How much do you know about vitamins & minerals ….. Part 2

As promised following on from last week's blog where we Covered Vitamin C, Folate and Calcium, today we are going to be discussing  the final 4 of “the power 7.”

Let's start with Vitamin D

  1. Vitamin D
    As i am typing his i am looking out of my window and i thinking i could definitely do with some Vitamin D, as most of you now this comes from sunlight. It is a fat soluble antioxidant and it is critical for bone health. Vitamin D also helps regulate Insulin levels .Those seeking to support increases in ea muscle tissue should emphasize Vitamin D3 (cholecalciferol) because this form encourages the production of the hormones that support this goal.

    Timing and dosage: Tke 400,1000 IU twice daily with whole food meals.

    Whole Food Sources: Salmon, herring, sardines, egg yolks and mushrooms.

  2. Iron
    Iron is a mineral which is primarily associated with red blood cell production and the delivery of oxygen to working cells. Iron lso hepos generate Adenosine triphosphate (ATP) in muscle cells, which is crucial in driving muscle contractions. The harder you train the more ATP must be replaced in order to continue at intensity. The first indication of an iron deficiency is a decrease in brain function, you may feel sluggish or have trouble with cognitive processing.

    Timing and dosage: 18 milligrams of iron per day

    Whole Food Sources: Turkey, chicken, soybean and spinach.

    Having adequate iron levels mean more efficient oxygen uptake and faster delivery of oxygen to working cells.

  3. Magnesium
    Despite the fact that we have a large need for magnesium, this mineral is not rich in our dets bevu not a lot of food sources contain it in abundance. This mineral is also readily lost through sweat, and very active women may be deficient ,leading to muscular weakness, fatigue and even insulin resistance. As with calcium magnesium plays a key role in maintaining bone and heart health, and of particular interest to athletic women, magnesium is also being tested as a mineral to help combat high cortisol levels, leading to stress which in turn delays recovery,. Taking magnesium before bed will help promote deeper sleep, it will help regulate neurotransmitters and the production of melatonin, the primary hormone that makes you sleep.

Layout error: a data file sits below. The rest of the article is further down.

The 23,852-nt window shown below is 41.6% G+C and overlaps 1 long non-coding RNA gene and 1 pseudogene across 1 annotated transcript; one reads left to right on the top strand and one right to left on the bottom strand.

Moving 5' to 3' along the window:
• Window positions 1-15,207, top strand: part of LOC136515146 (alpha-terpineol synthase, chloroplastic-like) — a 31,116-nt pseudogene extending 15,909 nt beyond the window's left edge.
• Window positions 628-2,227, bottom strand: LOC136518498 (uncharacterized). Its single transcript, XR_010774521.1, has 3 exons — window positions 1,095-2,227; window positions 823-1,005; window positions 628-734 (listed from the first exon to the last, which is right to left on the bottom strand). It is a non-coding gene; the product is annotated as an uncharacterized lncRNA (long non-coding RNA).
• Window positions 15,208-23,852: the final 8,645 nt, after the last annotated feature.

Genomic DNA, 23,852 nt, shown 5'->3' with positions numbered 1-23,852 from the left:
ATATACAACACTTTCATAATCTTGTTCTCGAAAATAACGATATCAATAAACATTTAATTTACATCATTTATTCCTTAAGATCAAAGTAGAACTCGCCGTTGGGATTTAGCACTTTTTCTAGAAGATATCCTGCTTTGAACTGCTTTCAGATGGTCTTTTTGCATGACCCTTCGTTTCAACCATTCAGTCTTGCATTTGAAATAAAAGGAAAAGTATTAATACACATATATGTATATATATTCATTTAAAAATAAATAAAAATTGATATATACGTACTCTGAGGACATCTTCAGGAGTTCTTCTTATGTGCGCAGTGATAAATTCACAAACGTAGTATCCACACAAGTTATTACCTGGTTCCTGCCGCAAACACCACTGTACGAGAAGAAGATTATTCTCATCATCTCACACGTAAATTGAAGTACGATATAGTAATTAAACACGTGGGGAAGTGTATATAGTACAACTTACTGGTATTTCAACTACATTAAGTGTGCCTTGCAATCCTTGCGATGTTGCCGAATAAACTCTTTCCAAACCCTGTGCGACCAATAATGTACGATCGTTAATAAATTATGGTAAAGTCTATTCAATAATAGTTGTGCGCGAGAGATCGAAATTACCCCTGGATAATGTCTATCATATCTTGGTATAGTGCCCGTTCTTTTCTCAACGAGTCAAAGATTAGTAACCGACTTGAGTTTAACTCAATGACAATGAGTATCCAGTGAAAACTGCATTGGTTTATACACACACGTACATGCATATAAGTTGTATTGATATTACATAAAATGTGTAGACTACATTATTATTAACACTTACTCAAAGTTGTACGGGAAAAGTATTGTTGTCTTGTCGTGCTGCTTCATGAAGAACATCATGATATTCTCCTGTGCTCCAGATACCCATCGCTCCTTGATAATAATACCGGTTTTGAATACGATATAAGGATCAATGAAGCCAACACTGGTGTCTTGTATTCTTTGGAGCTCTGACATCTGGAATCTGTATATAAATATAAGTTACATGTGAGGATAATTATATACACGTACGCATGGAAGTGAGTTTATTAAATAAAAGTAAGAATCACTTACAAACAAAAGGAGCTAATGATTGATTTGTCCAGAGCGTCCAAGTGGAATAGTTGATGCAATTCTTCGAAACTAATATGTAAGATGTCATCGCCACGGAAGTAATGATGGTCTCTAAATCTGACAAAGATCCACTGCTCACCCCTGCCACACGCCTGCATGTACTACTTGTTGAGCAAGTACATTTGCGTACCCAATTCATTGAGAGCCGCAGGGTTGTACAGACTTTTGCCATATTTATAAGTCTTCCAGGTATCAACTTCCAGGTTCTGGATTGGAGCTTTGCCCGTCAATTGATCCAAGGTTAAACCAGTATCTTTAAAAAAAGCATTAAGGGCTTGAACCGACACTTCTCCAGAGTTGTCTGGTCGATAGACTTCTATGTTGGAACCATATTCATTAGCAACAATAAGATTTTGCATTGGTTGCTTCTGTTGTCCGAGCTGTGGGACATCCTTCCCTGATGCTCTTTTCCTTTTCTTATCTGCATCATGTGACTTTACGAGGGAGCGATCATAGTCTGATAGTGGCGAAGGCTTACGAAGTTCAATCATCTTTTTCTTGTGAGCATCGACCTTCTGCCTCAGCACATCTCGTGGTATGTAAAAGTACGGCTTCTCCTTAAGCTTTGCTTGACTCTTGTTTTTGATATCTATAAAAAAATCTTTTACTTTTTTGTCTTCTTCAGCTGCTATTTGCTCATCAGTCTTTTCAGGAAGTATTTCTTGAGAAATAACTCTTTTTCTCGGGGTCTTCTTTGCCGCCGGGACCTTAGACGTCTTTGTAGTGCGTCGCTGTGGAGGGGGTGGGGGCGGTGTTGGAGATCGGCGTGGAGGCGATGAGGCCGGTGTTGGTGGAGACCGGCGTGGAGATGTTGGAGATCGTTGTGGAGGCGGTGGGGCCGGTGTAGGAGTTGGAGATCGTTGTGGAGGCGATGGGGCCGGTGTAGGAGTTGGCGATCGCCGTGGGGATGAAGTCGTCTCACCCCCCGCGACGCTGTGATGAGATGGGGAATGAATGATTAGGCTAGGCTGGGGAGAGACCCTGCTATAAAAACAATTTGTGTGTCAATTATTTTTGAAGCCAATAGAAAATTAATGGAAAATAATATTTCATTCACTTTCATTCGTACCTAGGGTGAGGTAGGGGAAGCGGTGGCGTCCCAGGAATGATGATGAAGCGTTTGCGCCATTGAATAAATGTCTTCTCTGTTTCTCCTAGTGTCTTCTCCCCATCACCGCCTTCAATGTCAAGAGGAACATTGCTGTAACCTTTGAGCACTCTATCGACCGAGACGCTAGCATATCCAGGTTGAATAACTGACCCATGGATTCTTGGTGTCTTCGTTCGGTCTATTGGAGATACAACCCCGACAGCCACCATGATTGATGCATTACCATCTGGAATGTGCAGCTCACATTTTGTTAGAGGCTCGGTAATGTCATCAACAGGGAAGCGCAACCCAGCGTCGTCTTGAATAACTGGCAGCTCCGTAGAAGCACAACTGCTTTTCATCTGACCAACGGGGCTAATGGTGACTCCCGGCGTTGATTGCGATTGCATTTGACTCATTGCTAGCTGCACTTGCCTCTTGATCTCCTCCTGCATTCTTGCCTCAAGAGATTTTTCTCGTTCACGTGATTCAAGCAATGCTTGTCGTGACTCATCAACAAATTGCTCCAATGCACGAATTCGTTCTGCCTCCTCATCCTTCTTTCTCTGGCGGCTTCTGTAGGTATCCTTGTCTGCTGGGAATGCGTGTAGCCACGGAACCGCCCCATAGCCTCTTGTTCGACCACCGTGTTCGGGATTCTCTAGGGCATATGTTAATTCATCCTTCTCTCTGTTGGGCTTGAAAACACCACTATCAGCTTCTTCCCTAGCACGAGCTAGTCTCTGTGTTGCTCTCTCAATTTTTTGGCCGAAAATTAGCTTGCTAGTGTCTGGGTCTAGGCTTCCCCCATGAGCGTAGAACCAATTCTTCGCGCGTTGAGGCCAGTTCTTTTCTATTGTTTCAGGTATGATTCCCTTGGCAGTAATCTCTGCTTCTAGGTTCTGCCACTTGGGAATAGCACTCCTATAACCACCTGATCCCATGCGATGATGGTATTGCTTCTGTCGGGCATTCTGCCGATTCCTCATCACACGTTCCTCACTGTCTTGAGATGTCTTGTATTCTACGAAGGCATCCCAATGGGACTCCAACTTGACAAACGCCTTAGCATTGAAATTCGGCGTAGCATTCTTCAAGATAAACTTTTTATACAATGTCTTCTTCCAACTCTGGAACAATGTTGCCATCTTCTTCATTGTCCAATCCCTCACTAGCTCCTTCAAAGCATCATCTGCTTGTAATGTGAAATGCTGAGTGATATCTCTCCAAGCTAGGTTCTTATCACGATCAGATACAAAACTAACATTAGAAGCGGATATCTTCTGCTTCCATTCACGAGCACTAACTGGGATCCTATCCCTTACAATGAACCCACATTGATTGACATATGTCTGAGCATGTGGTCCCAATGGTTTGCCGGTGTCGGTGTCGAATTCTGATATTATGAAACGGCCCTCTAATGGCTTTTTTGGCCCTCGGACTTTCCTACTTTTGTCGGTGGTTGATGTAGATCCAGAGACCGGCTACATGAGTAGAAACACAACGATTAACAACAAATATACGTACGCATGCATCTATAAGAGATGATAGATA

Timing and Dosage: Take 300 milligrams per day - including one dose before bed time

    Whole Food Sources: Buckwheat flour, trail mix and oat Bran.

  4. Zinc
    Like iron and Vit C, Zinc supports your body's ability to make hemoglobin, facilitates cell growth and replicates genes. It has been shown in clinical trial to raise the levels of the hormones that promote lean muscle gains an increase metabolism while helping to destroy free radicals, supporting faster recovery from intense exercise. As an antioxidant, zinc supports immune function and the healing of wounds, as it works as a powerful anti-inflammatory recovery aid. Active people should consider taking zinc as  stand alone supplement- a combination of zinc and magnesium is best taken on an empty stomach before bedtime.

    Timing and Dosage: 8 milligrams per day through food and supplementation but can go up to 20 milligrams, zinc is best supplemented in the absence of calcium.

    Whole Food Sources: Oysters, Beef, Lamb, baked beans and Dark Chocolate.

So there we have it, if your not feeling on top form it may be worth having a blood test to check your vitamin and mineral levels, it's important to make sure your diet is on point before adding supplements into your diet.